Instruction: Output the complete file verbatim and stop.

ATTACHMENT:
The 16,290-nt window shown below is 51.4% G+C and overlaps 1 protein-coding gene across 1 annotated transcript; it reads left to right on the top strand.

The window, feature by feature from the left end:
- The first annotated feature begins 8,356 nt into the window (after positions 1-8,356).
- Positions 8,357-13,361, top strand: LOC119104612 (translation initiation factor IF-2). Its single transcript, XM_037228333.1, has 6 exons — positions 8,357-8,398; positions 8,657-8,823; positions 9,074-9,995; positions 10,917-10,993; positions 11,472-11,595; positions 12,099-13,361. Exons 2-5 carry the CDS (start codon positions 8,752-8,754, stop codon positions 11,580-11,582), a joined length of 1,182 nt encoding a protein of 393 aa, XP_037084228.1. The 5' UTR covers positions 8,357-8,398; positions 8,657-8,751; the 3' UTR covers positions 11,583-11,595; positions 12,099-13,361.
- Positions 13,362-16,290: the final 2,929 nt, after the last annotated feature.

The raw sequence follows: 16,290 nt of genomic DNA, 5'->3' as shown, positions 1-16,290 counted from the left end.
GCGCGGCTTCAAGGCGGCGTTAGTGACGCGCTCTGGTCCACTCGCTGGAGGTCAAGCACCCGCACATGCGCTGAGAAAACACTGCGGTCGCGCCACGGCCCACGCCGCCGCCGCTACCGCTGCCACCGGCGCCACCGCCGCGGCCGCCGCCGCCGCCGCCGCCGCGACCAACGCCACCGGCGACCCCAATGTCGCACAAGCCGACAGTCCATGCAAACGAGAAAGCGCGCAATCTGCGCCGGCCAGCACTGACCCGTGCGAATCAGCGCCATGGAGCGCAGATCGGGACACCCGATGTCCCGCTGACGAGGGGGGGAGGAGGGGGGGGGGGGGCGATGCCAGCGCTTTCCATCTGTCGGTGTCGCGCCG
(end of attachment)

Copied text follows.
The 16,290-nt window shown below is 51.4% G+C and overlaps 1 protein-coding gene across 1 annotated transcript; it reads left to right on the top strand.

The window, feature by feature from the left end:
- The first annotated feature begins 8,356 nt into the window (after positions 1-8,356).
- Positions 8,357-13,361, top strand: LOC119104612 (translation initiation factor IF-2). Its single transcript, XM_037228333.1, has 6 exons — positions 8,357-8,398; positions 8,657-8,823; positions 9,074-9,995; positions 10,917-10,993; positions 11,472-11,595; positions 12,099-13,361. Exons 2-5 carry the CDS (start codon positions 8,752-8,754, stop codon positions 11,580-11,582), a joined length of 1,182 nt encoding a protein of 393 aa, XP_037084228.1. The 5' UTR covers positions 8,357-8,398; positions 8,657-8,751; the 3' UTR covers positions 11,583-11,595; positions 12,099-13,361.
- Positions 13,362-16,290: the final 2,929 nt, after the last annotated feature.

The raw sequence follows: 16,290 nt of genomic DNA, 5'->3' as shown, positions 1-16,290 counted from the left end.
GCGCGGCTTCAAGGCGGCGTTAGTGACGCGCTCTGGTCCACTCGCTGGAGGTCAAGCACCCGCACATGCGCTGAGAAAACACTGCGGTCGCGCCACGGCCCACGCCGCCGCCGCTACCGCTGCCACCGGCGCCACCGCCGCGGCCGCCGCCGCCGCCGCCGCCGCGACCAACGCCACCGGCGACCCCAATGTCGCACAAGCCGACAGTCCATGCAAACGAGAAAGCGCGCAATCTGCGCCGGCCAGCACTGACCCGTGCGAATCAGCGCCATGGAGCGCAGATCGGGACACCCGATGTCCCGCTGACGAGGGGGGGAGGAGGGGGGGGGGGGGCGATGCCAGCGCTTTCCATCTGTCGGTGTCGCGCCG